Doing it elsewhere

Posted: September 06, 2011

BOSTON: Boston requires that all residents and businesses recycle, but, as in Philadelphia, businesses must use private haulers. To ensure that these businesses recycle, the city has a Commercial Trash Hauler Ordinance requiring private haulers to offer recycling services, and to educate businesses about how to properly recycle.

If private haulers don't comply, they pay $150 for the first violation, $300 for the second, and if a hauler is caught a third time, the company's permit to operate as a waste hauler is revoked until it proves that it's in compliance.

NEW YORK: Businesses in New York City are required to recycle, and to make available to the Department of Sanitation the recycling agreements that they strike with private haulers. They're also responsible for providing recycling guidelines to employees.

Penalties for violating New York's Commercial Recycling Law are $25 for a first violation, $50 for a second violation and $100 for a third. If a business continually violates the law, it can be hit with a $500 fine.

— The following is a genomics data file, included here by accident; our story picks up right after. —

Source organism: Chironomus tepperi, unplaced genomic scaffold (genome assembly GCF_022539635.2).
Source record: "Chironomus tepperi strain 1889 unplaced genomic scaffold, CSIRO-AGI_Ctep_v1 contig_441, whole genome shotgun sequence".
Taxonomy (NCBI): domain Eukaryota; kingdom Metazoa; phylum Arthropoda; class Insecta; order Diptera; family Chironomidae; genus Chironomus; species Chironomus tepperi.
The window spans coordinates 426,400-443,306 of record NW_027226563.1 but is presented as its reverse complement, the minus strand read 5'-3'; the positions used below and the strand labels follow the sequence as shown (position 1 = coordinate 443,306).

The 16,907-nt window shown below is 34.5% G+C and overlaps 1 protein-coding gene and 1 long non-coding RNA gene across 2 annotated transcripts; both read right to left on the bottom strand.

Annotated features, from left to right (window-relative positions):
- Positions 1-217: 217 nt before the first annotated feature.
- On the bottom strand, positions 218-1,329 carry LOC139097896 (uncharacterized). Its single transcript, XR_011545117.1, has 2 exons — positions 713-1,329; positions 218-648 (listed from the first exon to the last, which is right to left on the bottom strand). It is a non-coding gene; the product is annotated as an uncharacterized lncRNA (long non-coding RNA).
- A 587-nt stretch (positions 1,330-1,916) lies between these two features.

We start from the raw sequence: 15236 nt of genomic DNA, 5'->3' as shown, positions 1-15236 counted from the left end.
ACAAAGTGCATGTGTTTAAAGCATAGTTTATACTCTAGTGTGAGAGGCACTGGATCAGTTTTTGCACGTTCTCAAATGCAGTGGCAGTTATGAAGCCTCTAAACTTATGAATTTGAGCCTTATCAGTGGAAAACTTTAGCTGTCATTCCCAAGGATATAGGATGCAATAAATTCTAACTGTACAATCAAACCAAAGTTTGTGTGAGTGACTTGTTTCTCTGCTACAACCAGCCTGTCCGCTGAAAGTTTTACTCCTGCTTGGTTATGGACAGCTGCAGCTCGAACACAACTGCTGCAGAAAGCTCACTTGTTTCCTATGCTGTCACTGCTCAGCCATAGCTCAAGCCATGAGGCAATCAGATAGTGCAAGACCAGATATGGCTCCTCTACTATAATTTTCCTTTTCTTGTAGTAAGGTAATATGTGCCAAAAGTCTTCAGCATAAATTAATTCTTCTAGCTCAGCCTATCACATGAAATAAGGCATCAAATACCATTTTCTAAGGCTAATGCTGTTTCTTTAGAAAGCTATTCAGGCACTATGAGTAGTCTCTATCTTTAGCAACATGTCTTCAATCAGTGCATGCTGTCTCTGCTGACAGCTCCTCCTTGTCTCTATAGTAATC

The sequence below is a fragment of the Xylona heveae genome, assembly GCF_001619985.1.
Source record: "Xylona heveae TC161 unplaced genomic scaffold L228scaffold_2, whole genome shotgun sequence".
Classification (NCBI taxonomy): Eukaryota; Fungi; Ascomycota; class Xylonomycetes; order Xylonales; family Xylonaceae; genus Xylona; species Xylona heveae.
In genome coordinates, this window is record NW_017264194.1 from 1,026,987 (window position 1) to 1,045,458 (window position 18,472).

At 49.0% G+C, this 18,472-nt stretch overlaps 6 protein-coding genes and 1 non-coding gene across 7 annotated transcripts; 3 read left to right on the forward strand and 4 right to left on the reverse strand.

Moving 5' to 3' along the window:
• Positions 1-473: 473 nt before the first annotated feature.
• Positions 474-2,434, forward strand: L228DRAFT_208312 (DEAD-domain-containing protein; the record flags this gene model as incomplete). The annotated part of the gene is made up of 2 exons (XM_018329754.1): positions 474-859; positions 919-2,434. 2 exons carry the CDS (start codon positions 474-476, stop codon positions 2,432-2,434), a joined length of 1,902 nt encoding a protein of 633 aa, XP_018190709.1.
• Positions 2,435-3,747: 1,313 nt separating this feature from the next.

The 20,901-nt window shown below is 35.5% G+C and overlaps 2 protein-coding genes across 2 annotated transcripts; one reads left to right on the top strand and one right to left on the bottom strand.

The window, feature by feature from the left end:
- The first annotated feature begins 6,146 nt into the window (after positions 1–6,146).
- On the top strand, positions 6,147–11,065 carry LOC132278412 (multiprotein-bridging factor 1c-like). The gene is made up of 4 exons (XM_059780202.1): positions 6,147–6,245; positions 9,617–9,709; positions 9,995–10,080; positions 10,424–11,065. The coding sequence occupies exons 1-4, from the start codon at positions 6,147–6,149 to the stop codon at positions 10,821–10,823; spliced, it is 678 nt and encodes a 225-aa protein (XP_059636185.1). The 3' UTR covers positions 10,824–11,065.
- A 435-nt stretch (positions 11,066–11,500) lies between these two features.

Last year, the city's Department of Sanitation began conducting recycling trainings for buildings with more than nine units if the building received three recycling tickets in a year.

SAN FRANCISCO:San Francisco takes a more hard-line approach to recycling: The city requires businesses to have not just a recycling bin, but also a compost bin. Violations can garner $500 fines, but businesses also are offered discounts by the city depending on the amount that they recycle.

- Ashley Nguyen

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